Essay companies try to blackmail students by threatening to expose cheating, watchdog warns

The government has launched a series of measures to 'beat the cheats' on campus

Eleanor Busby
Education Correspondent
Wednesday 20 March 2019 01:11 GMT

Essay-writing companies are trying to blackmail students by threatening to expose their cheating unless they hand over large sums of money, a university watchdog has warned.

The Quality Assurance Agency (QAA), which monitors standards in higher education institutions, has said that students who cheat by using “essay mills” put their careers and reputations “at risk”.

And some cheating students are being asked to pay even more to essay companies or risk being exposed to their institution for malpractice, Douglas Blackstock, chief executive of QAA, has said.

The warnings come as the education secretary launched a series of measures to "beat the cheats" using essay writing services at university, saying he has not ruled out making them illegal.

Online giants such as PayPal must stop processing transactions for essay mills as it is their “moral duty” to prevent practices which exploit young people, Damian Hinds has said.

Mr Hinds is calling on universities to get tougher on cheating and to consider the introduction of "honour codes" which would see students pledge not to use essay-writing services for assignments.

Students who know peers are cheating should also become whistleblowers, he said. “Nobody likes the idea of telling on your friends but there should be a culture which says it is not okay to cheat.”

Mr Hinds admitted that honour codes are unlikely to solve the issue on their own, but they could be used alongside more anti-cheating software and less dependency on essays to assess students.

The government action comes after YouTube deleted thousands of videos promoting academic cheating and Google removed hundreds of adverts for essay-writing services.

Mr Hinds said: "It is simply unethical for these companies to profit from this dishonest business which is exploiting young people and it is time to stamp them out of our world-class higher-education sector.

"I am determined to beat the cheats who threaten the integrity of our system and am calling on online giants, such as PayPal, to block payments or end the advertisement of these services – it is their moral duty to do so.”

The minister said the internet has seen “a black market in essay writing services spring up”, and he added that it is “likely” that the incidents of cheating has increased.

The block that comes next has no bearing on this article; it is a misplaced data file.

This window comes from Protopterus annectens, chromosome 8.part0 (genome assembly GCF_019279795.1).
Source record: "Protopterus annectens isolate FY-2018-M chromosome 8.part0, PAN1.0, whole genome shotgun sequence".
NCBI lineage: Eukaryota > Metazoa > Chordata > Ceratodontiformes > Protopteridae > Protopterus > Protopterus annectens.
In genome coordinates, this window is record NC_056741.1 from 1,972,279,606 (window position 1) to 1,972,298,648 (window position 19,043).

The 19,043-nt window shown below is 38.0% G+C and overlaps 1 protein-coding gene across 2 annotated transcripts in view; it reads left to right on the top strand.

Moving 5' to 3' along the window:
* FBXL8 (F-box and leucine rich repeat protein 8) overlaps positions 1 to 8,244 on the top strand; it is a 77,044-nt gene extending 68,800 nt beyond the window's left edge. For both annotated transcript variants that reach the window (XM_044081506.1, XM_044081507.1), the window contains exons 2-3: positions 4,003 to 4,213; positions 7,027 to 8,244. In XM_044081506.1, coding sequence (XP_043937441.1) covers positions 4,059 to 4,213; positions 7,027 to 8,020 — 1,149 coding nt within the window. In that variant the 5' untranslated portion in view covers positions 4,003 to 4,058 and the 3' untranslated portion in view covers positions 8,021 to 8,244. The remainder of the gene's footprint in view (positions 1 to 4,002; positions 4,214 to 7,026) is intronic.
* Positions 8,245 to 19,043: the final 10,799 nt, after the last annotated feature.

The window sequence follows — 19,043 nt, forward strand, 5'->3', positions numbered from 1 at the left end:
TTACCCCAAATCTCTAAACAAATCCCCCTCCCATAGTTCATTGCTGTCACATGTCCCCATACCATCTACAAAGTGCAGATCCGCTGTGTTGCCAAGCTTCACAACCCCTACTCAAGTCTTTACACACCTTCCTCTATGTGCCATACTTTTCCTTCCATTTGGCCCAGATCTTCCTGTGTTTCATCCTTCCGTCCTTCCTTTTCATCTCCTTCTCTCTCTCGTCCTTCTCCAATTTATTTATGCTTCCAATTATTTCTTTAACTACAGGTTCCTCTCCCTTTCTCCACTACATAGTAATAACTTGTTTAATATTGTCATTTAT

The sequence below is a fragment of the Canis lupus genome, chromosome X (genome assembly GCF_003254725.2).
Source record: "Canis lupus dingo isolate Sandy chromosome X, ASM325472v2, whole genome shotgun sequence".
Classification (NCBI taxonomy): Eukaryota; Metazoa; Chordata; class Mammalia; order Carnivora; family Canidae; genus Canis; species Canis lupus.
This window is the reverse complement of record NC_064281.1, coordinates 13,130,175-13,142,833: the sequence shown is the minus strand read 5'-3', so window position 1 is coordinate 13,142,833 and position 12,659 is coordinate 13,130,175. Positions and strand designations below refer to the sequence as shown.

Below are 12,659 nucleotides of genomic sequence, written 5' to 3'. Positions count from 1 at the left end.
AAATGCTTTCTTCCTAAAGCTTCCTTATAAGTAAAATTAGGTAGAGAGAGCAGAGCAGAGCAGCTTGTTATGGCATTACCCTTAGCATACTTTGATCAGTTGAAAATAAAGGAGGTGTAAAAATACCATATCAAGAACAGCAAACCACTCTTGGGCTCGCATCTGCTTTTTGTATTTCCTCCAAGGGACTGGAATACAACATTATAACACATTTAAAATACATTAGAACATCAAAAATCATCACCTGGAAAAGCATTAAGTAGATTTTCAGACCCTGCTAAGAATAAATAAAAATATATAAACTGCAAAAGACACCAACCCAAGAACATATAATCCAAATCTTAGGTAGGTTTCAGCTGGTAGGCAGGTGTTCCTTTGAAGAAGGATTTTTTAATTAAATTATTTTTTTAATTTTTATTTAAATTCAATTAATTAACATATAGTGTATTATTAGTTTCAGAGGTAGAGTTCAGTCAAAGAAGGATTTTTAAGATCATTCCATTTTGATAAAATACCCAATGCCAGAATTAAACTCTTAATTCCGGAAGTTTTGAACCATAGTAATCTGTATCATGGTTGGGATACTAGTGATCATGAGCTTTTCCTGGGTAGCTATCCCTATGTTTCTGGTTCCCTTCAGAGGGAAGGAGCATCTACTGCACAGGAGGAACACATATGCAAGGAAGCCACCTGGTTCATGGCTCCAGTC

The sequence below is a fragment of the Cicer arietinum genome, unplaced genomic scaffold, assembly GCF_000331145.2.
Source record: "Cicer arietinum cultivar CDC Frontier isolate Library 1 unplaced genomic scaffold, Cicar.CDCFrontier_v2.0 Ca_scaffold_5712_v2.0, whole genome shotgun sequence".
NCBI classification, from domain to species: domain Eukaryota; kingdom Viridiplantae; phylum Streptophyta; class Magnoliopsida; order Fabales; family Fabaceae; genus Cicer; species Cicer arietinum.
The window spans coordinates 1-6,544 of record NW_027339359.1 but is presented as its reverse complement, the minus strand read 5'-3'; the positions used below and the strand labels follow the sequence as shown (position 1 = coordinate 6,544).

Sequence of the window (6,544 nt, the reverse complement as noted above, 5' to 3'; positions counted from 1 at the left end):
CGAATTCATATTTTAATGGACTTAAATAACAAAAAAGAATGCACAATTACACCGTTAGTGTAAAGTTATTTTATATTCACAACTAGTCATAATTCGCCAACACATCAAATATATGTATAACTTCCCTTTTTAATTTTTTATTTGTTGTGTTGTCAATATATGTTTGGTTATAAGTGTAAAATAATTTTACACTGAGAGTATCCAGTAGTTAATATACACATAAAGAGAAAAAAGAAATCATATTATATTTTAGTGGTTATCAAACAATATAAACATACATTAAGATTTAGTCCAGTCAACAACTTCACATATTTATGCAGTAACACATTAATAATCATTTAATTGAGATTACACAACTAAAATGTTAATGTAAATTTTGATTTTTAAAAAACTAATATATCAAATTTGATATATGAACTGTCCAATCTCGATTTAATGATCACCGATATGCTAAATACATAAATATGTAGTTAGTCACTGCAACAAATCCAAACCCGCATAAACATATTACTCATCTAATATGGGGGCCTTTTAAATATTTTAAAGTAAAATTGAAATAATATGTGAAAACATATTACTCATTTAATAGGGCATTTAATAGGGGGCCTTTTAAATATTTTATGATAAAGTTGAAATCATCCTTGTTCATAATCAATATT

A recent study by Swansea University revealed a 15.7 per cent rise in the number of students around the world who admitted paying someone else to undertake their work between 2014 and 2018.

In 2016, the QAA found approximately 17,000 instances of academic offences per year in the UK. But the number of students using essay-writing services is thought to be much higher.

Mr Blackstock said: “Companies that try to entice students to buy so-called plagiarism-free essays pose a real threat to the academic integrity of our higher education.”

The watchdog chief called for the “unscrupulous operators” to be stopped in their tracks.

He added: “More worryingly, we have recently heard stories of essay companies attempting to blackmail students by threatening to expose them unless they hand over greater sums of money.”

Nicola Dandridge, chief executive of the Office for Students, the regulator, said: “The essay mills industry constitutes a cynical attempt to normalise cheating and it has no place in universities.

“Their operations can never be justified, are detrimental to the studies of those using them, and deeply unfair on the vast majority of students who complete their own work.”

Amatey Doku, from the National Union of Students (NUS), said: “[Essay mills] are exploitative organisations, which explicitly play on students’ vulnerabilities to make money.

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“NUS is keen to explore what best practice can be developed to prevent students feeling like they are in a position where using such a service is their only choice.”

In September last year, university leaders called for essay mills to be made illegal in the UK.

The Department for Education has not ruled out legislation to ban these companies, Mr Hinds said.

Chris Hale, director of policy at Universities UK (UUK), said: “All universities have codes of conduct that include severe penalties for students found to be submitting work that is not their own.

“Such academic misconduct is a breach of an institution's disciplinary regulations and can result in students, in serious cases, being expelled from the university.

“Universities have become increasingly experienced at dealing with such issues and are engaging with students from day-one to underline the implications of cheating and how it can be avoided.”

A spokesman for PayPal confirmed the company was already reviewing the issue.

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